Posted by Bruce Kahl on February 25, 2000
In Reply to: Re: Cat got your tongue posted by joel on February 25, 2000
To say that "the cat has got" someone's tongue is, of course, to say that the person is temporarily rendered speechless by either shock or embarrassment. It is almost always phrased as a question ("Has the cat got your tongue?") by someone who has the upper hand in the conversation, and is generally considered more refined than the alternative, "So say something, bozo."
There's no particular logic to "cat got your tongue," except that cats have served as the object of human myth and metaphor for thousands of years. No sooner did the first caveperson open the door to a yowling cat than people began concocting stories about cats.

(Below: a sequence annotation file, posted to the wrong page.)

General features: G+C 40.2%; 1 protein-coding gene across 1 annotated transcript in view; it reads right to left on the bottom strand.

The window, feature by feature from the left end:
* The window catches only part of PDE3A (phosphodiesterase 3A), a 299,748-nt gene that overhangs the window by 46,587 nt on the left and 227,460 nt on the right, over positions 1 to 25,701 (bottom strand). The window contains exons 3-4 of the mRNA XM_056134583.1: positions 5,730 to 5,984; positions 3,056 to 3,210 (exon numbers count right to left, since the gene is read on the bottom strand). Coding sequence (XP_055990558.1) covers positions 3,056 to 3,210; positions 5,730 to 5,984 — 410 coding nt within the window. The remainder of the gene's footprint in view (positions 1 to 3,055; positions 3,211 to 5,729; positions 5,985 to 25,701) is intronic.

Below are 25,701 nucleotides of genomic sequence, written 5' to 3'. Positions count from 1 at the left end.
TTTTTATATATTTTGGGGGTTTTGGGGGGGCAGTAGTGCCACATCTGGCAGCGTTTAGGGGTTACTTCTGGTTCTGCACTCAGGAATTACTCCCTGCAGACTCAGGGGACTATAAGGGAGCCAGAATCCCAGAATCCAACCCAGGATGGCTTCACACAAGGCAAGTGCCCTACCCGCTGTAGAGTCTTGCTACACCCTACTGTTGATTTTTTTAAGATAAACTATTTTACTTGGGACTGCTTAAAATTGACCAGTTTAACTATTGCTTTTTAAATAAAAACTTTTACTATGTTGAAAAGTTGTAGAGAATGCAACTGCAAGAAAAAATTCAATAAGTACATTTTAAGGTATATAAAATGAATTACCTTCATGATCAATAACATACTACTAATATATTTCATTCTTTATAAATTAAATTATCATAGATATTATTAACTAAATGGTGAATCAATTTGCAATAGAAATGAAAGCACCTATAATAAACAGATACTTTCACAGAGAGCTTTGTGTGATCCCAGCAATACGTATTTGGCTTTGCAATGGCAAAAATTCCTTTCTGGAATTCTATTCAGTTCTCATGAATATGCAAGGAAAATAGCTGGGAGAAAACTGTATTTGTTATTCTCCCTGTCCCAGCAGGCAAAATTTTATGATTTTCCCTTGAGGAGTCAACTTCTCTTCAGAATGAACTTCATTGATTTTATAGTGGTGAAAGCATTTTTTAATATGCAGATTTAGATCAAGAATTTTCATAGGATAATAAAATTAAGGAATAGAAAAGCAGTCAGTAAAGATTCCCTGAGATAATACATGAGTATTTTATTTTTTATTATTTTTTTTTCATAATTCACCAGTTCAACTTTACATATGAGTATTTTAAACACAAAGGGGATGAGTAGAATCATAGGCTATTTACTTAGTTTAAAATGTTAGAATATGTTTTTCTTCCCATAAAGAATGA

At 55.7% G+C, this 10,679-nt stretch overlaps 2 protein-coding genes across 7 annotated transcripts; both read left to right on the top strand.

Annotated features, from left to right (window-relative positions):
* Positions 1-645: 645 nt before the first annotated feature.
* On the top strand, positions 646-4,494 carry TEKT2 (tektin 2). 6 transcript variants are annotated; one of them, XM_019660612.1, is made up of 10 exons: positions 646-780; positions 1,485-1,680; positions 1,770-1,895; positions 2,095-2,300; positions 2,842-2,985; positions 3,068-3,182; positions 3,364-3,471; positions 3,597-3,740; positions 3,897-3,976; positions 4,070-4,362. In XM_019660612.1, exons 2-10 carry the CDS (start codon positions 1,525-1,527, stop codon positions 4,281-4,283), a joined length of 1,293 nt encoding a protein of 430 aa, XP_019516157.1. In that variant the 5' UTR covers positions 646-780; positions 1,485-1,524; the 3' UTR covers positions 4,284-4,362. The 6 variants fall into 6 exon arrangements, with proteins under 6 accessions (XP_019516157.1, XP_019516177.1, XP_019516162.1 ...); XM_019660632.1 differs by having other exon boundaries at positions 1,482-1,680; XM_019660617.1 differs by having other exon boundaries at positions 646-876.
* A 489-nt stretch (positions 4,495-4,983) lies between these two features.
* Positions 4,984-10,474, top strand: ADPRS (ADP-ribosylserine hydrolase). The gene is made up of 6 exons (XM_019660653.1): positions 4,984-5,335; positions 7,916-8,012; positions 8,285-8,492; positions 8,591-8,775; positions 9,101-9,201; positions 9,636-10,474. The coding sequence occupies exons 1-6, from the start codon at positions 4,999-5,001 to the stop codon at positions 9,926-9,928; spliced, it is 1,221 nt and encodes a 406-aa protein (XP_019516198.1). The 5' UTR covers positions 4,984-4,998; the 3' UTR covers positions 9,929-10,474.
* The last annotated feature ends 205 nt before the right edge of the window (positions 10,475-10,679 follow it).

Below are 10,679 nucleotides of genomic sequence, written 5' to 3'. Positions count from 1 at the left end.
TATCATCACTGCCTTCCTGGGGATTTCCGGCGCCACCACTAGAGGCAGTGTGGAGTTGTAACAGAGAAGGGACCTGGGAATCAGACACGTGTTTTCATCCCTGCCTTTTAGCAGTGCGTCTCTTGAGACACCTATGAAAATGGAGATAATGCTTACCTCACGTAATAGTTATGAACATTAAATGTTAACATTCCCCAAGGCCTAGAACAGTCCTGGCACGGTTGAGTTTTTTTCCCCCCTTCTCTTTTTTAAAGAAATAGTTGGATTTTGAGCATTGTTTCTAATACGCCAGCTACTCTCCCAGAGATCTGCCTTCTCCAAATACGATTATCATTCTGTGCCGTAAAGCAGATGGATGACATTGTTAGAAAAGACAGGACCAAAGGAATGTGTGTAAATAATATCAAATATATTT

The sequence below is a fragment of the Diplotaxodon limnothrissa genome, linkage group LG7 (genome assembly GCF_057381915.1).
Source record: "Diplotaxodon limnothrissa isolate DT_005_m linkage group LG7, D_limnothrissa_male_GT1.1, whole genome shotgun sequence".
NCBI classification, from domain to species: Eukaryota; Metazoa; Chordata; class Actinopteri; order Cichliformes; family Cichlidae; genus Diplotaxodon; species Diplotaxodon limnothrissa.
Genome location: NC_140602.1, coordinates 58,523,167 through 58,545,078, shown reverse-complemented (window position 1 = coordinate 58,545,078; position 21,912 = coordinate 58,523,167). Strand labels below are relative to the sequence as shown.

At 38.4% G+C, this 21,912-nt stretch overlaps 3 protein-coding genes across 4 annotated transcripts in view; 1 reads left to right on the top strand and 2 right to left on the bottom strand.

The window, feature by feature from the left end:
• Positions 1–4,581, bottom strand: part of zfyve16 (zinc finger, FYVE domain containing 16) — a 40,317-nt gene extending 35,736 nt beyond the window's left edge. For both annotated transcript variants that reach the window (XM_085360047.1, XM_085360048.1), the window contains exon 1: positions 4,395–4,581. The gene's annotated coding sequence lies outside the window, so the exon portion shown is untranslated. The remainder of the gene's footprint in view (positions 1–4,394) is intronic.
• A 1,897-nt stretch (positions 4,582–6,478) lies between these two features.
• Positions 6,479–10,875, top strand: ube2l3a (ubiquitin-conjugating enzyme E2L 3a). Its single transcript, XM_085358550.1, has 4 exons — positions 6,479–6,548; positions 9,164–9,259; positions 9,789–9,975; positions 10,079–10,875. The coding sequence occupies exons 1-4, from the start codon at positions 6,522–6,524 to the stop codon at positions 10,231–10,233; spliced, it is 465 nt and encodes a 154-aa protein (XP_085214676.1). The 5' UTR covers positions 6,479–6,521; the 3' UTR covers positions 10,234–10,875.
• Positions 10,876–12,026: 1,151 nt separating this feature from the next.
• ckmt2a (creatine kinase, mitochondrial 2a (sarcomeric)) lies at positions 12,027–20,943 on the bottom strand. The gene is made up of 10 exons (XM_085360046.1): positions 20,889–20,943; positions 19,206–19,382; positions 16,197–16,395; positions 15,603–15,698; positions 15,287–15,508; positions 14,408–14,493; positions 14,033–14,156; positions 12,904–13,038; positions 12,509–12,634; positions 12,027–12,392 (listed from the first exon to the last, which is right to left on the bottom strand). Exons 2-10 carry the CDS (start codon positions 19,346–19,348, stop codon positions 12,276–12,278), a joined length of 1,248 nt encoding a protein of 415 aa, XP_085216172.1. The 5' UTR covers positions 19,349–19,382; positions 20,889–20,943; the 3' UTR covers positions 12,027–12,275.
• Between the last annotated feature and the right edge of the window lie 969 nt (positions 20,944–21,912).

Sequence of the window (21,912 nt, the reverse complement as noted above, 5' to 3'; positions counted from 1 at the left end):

Raining Cats and Dogs
No Room to Swing a Cat
The black ones bring bad luck. They have nine lives. They suck out your breath while you're sleeping. They make those mysterious long distance calls that show up on your phone bill.
The most surprising thing about "cat got your tongue" may be its relatively recent vintage. While it certainly sounds as if it must have been dreamt up back in the Middle Ages, the earliest written example listed in the Oxford English Dictionary is from 1911.